75 Years Ago (May 1939): Car Sales Lag; Packard Cuts Prices; Coal Strike Hits Ford; Briggs Workers Walk Out

The “normal” spring upturn in new-car sales has thus far failed to materialize, Ward’s Automotive Reports’ says in its May 6, 1939, issue. Although, poor April weather is blamed for much of the decline, a “noticeable” upturn has taken place in the past week as warmer weather prevails. However, “the underlying strength is not broadening out as would be expected after the rate of winter deliveries, WAR cautions. Lackluster spring sales is prompting production cuts with most plants operating less than a 5-day schedule for the week-ended May 6.

Hoping to stimulate sales, Packard announces price cuts of $100 to $300. Rather than a “short-term distress move, the cuts are seen as part of a long-range program designed to entrench Packard in a better competitive position.”

Further, the Packard move is not expected to trigger any similar actions across the industry in the near term. “Later, perhaps, if the present size of field stocks continues and sales lag, there may be distress-selling price reductions,” but they will grow independent of Packard’s actions, WAR says.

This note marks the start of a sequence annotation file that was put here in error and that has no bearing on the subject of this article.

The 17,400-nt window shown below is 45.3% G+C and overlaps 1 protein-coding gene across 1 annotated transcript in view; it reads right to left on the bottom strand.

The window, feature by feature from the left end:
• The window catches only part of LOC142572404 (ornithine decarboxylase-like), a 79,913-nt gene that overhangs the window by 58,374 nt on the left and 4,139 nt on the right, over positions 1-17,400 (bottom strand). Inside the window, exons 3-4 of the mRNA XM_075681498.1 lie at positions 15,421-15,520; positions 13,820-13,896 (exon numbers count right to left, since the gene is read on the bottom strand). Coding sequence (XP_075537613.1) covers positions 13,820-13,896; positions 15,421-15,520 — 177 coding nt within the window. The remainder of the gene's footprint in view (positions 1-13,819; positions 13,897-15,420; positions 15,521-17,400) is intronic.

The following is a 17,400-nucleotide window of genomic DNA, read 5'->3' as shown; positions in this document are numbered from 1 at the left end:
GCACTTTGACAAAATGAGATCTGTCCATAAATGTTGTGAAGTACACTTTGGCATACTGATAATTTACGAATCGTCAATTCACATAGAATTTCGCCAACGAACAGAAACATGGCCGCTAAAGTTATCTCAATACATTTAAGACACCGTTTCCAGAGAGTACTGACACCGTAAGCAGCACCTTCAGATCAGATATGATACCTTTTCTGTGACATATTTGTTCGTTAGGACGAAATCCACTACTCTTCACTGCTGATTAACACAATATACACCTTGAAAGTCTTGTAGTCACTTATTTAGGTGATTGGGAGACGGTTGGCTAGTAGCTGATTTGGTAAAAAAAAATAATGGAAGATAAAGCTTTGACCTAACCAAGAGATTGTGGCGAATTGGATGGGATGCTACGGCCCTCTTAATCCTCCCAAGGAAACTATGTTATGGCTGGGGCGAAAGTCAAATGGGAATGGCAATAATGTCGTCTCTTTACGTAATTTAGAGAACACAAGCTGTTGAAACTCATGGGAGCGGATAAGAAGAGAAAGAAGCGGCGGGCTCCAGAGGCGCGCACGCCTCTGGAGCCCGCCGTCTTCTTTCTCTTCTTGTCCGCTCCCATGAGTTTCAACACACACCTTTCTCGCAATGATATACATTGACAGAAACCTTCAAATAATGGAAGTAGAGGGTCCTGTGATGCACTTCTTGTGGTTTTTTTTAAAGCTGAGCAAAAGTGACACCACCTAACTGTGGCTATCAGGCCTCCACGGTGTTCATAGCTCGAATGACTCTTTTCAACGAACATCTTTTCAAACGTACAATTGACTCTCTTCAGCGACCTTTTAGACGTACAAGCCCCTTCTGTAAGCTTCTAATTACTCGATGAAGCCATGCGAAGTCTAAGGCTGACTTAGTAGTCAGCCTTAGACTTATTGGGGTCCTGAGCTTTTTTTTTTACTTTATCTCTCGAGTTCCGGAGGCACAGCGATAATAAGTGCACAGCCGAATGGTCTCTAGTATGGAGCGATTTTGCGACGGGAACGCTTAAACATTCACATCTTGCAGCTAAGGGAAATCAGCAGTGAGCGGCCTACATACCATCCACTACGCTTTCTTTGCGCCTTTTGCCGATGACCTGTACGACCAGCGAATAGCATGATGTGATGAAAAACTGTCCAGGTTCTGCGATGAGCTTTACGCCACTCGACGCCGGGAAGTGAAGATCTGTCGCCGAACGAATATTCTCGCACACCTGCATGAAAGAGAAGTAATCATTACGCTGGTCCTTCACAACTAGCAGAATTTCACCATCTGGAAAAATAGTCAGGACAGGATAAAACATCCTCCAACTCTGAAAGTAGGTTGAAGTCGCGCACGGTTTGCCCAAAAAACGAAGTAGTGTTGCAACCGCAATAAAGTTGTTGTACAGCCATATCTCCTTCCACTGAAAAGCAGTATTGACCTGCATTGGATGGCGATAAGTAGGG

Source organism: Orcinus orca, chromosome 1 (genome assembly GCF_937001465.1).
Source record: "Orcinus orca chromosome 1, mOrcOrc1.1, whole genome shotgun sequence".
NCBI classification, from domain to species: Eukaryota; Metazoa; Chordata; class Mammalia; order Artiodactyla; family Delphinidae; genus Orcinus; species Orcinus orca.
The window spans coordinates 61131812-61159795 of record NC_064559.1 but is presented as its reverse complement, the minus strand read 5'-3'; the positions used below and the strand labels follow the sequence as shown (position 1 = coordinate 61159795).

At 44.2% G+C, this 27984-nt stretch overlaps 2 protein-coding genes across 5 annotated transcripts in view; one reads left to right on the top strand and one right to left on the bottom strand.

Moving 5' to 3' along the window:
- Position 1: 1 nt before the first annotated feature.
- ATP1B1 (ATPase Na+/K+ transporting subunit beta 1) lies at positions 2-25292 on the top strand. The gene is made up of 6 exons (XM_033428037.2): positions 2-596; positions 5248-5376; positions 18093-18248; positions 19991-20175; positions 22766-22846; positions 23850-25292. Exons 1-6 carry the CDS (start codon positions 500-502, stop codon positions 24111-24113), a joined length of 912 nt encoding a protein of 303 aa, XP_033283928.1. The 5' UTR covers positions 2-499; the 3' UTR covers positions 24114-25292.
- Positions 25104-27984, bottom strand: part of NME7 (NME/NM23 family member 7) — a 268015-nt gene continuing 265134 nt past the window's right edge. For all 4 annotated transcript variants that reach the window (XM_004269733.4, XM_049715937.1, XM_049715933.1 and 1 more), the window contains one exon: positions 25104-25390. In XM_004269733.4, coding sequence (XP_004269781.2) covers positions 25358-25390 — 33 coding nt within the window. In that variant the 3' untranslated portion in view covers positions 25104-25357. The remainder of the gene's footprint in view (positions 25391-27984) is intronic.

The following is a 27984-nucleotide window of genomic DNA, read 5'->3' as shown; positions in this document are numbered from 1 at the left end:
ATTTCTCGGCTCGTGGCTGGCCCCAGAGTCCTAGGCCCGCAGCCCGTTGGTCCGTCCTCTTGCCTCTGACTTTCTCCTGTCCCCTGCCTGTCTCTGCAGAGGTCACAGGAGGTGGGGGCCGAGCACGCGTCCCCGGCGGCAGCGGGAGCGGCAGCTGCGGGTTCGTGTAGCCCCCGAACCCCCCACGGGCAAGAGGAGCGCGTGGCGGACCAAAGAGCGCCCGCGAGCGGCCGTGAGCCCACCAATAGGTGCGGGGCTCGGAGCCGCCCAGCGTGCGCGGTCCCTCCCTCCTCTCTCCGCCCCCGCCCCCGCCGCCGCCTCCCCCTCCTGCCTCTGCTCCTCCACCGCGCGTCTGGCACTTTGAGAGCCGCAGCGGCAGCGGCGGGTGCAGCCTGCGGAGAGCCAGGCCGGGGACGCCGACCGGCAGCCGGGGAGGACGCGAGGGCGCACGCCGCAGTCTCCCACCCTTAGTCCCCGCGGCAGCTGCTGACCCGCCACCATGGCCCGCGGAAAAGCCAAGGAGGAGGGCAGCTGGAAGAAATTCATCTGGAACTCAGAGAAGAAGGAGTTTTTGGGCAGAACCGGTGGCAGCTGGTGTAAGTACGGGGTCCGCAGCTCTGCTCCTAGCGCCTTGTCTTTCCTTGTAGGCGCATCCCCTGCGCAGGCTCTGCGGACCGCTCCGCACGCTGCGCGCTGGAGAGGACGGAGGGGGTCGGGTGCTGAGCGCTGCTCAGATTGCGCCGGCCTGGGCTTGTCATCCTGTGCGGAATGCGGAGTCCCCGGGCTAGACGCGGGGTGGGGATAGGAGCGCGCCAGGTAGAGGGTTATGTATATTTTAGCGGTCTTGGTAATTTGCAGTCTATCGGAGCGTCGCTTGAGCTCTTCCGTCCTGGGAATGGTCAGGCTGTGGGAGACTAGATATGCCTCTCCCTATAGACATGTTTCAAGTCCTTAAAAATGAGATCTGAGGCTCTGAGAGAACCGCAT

The effects of a coal industry strike that began in mid-April are at last being felt by Ford’s Rouge manufacturing complex. Although oil is being used temporarily in place of coal to power the Rouge’s electricity-generation plant, the system is not operating at capacity. As a result, “lights were being used as sparingly as possible” during the week-ended May 13.

Other Detroit-area automotive-related facilities also have scaled back operations to a minimum because of coal shortages and will continue to do so until supplies stabilize.

The late-May walkout of 15,000 workers at the Detroit facilities of automotive body supplier Briggs Mfg. has resulted in the indirect layoff of an additional 55,000 workers in the auto and supplier industries.

Chrysler, arguably Briggs’ largest customer, accounts for 45,000 of the idled workers. An additional 5,000 are on layoff at Lincoln, 4,000 in supplier plants and 1,000 at shipping and transit companies.

If not settled quickly, the strike will lead to more plant shutdowns and layoffs in the coming week, Ward’s points out in its May 27 issue. However, with Chrysler’s dealers “well supplied” with new cars, there is no immediate pressure, from a manufacturing standpoint, to reach an accord, the newsletter says, “particularly when the CIO-UAW has taken an uncompromising, arrogant attitude with regard to settlement.”